montavilla jazz festival

ArtsWatch Year in Music 2017

ArtsWatch chronicles a year that showcased women's music, natural inspirations, and institutional evolution

Oregon music is surging, and this year, Oregon ArtsWatch has been your personal surfboard to keep you on top of the tide instead of inundated by it. And to bring you views of the powerful creative forces beneath the waves. This roundup is in no way a comprehensive or even representative sample of the dozens and dozens of music-related previews, reviews, features, interviews, profiles, and more we presented in 2017. Instead, we’ve chosen mostly stories whose value transcends a particular concert, leaned toward Oregon rather than national artists (who can get plenty of press elsewhere), favored music by today’s American composers instead of long-dead Europeans, and tried to represent a variety of voices and approaches. We hope this roundup gives a valuable snapshot of an eventful, fruitful moment in Oregon’s musical culture.

Homegrown Sounds

Although we also write about jazz and other improvised music and other hard-to-classify sounds, ArtsWatch’s primary musical focus has always been contemporary “classical” (a term we’d love to replace with something more accurate) composition by Oregon composers, and this year presented a richer tapestry than ever. As always, Cascadia Composers led the way in presenting new Oregon music in the classical tradition, but others including FearNoMusic, Third Angle New Music, the University of Oregon and even new entities like Burn After Listening also shared homegrown sounds. ArtsWatch readers learned about those shows and composers from accomplished veterans like Kenji Bunch to emerging voices such as Justin Ralls.

Wright, Brugh, Clifford, Safar, and ?? play with toys at Cascadia Composers’ Cuba concert.

Cascadia Composers and Crazy Jane fall concerts: Spanning the spectrum
Quartet of concerts reveals rich diversity in contemporary Oregon classical — or is that ‘classical’ ? — Music. JANUARY 20 MATTHEW ANDREWS.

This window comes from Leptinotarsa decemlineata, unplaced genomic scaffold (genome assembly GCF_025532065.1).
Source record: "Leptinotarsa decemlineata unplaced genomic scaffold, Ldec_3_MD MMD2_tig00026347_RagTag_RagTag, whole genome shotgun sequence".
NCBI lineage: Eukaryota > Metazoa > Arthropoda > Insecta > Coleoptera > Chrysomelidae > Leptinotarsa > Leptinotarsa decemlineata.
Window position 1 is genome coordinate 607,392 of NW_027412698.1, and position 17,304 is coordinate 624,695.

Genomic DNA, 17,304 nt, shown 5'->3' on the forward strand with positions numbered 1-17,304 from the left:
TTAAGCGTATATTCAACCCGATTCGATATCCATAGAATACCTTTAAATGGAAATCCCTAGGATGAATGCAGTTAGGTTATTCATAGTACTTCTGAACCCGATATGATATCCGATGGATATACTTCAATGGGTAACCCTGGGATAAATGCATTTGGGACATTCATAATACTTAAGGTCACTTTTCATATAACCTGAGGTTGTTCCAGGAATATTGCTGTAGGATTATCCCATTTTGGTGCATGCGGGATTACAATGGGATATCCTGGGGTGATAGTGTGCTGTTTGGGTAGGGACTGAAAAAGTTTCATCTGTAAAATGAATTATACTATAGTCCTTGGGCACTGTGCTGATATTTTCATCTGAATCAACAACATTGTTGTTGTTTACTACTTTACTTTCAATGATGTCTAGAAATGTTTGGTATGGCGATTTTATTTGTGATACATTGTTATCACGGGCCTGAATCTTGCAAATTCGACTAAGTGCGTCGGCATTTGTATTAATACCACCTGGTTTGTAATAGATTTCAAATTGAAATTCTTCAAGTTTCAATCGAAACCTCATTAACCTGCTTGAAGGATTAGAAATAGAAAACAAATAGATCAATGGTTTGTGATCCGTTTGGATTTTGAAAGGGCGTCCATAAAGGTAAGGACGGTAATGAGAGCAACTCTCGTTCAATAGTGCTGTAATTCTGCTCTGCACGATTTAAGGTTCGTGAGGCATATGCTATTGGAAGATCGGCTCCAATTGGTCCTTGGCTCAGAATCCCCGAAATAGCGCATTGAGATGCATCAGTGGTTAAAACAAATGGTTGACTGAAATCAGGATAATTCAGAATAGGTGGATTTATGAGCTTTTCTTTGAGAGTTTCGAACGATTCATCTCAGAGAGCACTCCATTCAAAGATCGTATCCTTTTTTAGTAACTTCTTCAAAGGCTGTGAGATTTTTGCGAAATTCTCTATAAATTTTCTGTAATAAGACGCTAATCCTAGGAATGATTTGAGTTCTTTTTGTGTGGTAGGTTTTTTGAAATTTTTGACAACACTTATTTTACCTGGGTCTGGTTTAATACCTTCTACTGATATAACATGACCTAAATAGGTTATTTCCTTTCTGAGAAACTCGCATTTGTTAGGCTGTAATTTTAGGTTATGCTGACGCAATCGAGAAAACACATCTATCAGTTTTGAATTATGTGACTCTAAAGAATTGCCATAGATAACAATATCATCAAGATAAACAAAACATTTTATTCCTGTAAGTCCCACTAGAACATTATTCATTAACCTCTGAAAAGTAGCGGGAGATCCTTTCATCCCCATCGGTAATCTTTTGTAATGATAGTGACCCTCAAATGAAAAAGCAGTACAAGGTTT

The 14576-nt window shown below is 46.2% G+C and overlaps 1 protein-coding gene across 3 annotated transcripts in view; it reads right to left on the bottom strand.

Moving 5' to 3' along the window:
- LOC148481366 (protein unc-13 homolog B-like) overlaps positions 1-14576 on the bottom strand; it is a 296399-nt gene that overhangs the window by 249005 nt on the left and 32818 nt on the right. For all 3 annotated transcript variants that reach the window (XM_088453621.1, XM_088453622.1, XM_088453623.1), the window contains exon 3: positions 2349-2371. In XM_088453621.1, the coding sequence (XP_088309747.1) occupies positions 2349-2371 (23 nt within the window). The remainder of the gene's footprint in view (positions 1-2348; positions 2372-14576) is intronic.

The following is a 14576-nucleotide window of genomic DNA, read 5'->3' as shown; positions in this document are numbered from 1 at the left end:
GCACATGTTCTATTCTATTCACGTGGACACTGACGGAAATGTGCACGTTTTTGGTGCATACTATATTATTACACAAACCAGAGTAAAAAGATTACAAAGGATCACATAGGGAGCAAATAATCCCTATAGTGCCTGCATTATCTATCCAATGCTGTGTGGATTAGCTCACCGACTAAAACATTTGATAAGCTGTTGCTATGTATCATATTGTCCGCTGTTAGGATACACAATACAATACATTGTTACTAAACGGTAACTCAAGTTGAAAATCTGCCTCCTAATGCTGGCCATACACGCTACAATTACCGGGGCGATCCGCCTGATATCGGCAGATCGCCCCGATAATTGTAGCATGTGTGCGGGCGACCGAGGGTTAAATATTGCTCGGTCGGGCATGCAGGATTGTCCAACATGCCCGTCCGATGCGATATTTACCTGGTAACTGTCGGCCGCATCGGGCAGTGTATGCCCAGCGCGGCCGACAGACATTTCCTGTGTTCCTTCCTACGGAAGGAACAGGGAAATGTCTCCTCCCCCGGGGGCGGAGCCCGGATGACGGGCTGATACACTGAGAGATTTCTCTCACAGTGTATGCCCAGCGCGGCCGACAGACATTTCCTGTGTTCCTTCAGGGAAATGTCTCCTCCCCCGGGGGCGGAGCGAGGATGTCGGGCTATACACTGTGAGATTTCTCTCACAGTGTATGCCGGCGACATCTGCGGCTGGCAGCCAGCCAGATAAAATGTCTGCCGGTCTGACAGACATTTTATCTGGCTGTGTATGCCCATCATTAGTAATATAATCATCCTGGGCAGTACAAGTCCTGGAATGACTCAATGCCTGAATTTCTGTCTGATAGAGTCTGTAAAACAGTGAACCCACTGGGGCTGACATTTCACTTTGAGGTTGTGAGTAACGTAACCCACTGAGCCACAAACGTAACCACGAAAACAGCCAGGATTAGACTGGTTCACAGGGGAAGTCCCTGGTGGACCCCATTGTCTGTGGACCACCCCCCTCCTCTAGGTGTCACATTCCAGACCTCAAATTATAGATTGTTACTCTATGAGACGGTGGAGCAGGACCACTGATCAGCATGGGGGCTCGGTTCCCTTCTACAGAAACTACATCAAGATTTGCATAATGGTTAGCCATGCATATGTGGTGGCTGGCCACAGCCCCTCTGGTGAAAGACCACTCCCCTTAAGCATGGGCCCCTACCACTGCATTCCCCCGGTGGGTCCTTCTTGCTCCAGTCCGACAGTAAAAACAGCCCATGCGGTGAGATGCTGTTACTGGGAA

Kenji Bunch: Seeing the Elephant
After returning to home ground, the Portland composer’s career blossoms with commissions from the Oregon Symphony and Eugene Ballet. MARCH 7 BRETT CAMPBELL.

45th Parallel preview: from conflict to collaboration
ArtsWatch review provokes contention, then cooperation as ensemble invites writer to co-curate a concert featuring music by young Oregon composers. MARCH 29  BRETT CAMPBELL. Also read Maria Choban’s review: 45th Parallel review: Horror show .

Burn After Listening: Stacy Phillips, Lisa Ann Marsh, Jennifer Wright.

‘Fire and Ice’ preview: accessible adventure
New Portland composers’ collective’s debut performance includes aerial dance, sculpture, poetry, icy instruments — and a close connection to audiences. APRIL 27 BRETT CAMPBELL

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Montavilla Jazz Festival: turning crisis into community

This weekend's festival shows how arts can help build community in an unaffordable city

by DOUGLAS DETRICK

With rents and property values continuing to rise astronomically in Portland, the affordability of physical space and the role that space plays in the arts ecosystem is coming into sharp focus. The space is sorely needed, yet many arts organizations with limited budgets can’t afford it.

The affordability crisis is a reflection of Portland’s growing pains, but instead of just complaining about the problem, perhaps our arts community can see this crisis as an opportunity. With some creative problem solving, we can help to make Portland a better place to live and also make it a better place to perform and experience the arts.

Portland drum legend Alan Jones performed at last year’s Montavilla Jazz Festival. Photo: Kathryn Elsesser.

This is indeed a crisis, though it’s not unique. Even a quick study of the city’s history will reveal other crises in the past, especially the challenges that people of color have faced when seeking housing in the days of redlining, after the Vanport flood of 1948, and up to the present. But even as poorer Portlanders struggle in an increasingly expensive housing market, there are encouraging signs that the arts community is waking up to its power as a force for positive change in our neighborhoods. This weekend’s Montavilla Jazz Festival is one of them.

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